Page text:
Let It Come to You
Taylor Eigsti is only 23 but has already recorded six albums. Let It Come to You is his second for Concord. The first, Lucky to Be Me, received two Grammy nominations. Eigsti has lethal chops, apparent from the first track here. Cole Porter’s “I Love You,” in four minutes, presents extravagant decoration in all tempos, from slow to manic.
Let It Come to You is a very mixed bag. The 11 tunes employ seven different personnel configurations. There are two piano trios, two quartets with either tenor saxophonist Joshua Redman or guitarist Julian Lage, duos with Lage or Colombian harpist Edmar Castaneda, and a septet. Such an approach precludes a unified album statement and results in a sampler.
Some of the samples are stunning. Redman smokes Pat Metheny’s “Timeline,” a passionate celebration of the life of Michael Brecker. Few pianists could stay with the intensity of Redman’s outpourings, but Eigsti hangs in there. “Caravan” is a wild catharsis, Lage and Eigsti shrieking and smearing it with electronic effects pedals. Castaneda and Eigsti, on the one track they are allowed here, jam in Colombian 3/4 and come up with an off-the-wall abstraction of “Fever.”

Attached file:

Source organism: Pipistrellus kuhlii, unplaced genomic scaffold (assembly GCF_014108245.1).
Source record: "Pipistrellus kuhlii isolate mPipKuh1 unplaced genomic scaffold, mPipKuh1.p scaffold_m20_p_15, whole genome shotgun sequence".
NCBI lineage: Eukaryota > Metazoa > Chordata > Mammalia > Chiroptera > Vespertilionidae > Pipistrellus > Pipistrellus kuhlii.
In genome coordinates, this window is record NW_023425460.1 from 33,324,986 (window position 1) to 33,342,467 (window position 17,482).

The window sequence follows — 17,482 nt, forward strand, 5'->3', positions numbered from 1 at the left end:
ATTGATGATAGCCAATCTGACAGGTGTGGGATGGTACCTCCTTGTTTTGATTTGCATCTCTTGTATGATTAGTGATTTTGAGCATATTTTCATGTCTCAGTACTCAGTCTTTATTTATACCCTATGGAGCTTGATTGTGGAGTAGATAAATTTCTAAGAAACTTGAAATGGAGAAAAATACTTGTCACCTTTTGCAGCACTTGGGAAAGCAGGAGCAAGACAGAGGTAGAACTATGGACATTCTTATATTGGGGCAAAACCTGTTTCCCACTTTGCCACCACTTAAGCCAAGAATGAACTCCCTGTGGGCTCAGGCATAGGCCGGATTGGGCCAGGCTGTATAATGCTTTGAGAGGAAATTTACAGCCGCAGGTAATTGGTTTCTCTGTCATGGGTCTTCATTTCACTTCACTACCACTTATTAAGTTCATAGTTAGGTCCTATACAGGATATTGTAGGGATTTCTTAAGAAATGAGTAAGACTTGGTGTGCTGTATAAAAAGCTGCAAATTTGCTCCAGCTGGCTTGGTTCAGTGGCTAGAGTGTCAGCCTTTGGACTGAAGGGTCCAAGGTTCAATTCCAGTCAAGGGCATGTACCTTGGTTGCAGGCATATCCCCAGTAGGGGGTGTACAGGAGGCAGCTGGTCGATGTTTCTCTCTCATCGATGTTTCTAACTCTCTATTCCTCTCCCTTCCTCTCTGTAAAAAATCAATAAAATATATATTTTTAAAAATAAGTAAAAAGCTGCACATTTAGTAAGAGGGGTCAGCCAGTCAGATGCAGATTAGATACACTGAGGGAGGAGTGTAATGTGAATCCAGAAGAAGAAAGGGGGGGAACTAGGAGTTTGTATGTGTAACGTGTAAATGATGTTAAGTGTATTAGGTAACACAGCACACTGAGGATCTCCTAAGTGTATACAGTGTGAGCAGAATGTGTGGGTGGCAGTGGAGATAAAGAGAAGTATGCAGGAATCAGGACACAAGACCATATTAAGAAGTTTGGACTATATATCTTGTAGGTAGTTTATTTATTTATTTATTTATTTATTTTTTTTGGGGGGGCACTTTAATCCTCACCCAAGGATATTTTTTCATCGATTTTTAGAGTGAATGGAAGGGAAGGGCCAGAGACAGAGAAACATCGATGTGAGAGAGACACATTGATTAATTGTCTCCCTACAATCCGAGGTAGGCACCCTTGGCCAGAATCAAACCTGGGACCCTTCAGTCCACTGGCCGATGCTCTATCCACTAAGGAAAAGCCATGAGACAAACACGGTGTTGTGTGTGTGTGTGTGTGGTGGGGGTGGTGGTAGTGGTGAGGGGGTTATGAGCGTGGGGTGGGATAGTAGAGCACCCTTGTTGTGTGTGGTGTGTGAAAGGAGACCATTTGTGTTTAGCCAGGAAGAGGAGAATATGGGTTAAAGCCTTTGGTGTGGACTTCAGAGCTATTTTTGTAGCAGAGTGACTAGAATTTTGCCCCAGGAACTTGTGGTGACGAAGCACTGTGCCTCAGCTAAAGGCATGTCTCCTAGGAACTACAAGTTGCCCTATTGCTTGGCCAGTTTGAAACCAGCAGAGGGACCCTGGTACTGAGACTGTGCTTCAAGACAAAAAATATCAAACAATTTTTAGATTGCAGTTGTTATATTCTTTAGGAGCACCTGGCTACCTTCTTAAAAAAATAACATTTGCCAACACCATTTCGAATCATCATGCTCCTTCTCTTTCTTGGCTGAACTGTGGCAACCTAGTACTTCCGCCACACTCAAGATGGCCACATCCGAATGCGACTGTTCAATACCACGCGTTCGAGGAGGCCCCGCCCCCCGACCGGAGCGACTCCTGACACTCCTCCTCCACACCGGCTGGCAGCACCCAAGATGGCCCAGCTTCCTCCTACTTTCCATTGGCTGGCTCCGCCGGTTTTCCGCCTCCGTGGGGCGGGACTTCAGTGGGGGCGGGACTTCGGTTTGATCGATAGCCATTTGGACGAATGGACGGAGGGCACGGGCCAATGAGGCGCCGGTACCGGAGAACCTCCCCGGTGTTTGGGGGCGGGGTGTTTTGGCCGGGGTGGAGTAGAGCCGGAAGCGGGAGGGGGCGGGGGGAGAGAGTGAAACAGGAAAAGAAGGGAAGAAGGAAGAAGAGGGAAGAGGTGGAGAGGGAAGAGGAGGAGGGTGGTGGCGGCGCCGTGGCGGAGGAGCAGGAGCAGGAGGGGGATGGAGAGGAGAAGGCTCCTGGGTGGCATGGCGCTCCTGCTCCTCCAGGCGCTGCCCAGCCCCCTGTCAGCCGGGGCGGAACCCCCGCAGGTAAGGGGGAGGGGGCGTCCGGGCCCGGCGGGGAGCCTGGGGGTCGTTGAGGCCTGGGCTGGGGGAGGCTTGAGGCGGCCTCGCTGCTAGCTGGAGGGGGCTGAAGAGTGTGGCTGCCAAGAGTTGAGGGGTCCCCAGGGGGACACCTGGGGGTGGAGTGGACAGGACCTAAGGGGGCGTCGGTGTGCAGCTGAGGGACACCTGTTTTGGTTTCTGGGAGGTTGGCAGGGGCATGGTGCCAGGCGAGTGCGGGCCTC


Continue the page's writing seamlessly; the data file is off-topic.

Some of the samples disappoint. Eigsti’s attraction to a rather insipid Eels song, “Not Ready Yet,” is puzzling. The most ambitious piece, and the one that might have given this heterogeneous, uneven album a focus, is Eigsti’s three-part, 20-minute “Fallback Plan Suite.” It contains extensive detailed information, from guitar and three reeds and overdubbed layers of keyboard instruments, but few interesting ideas. It is not as sweet and superficial as smooth-jazz, but close.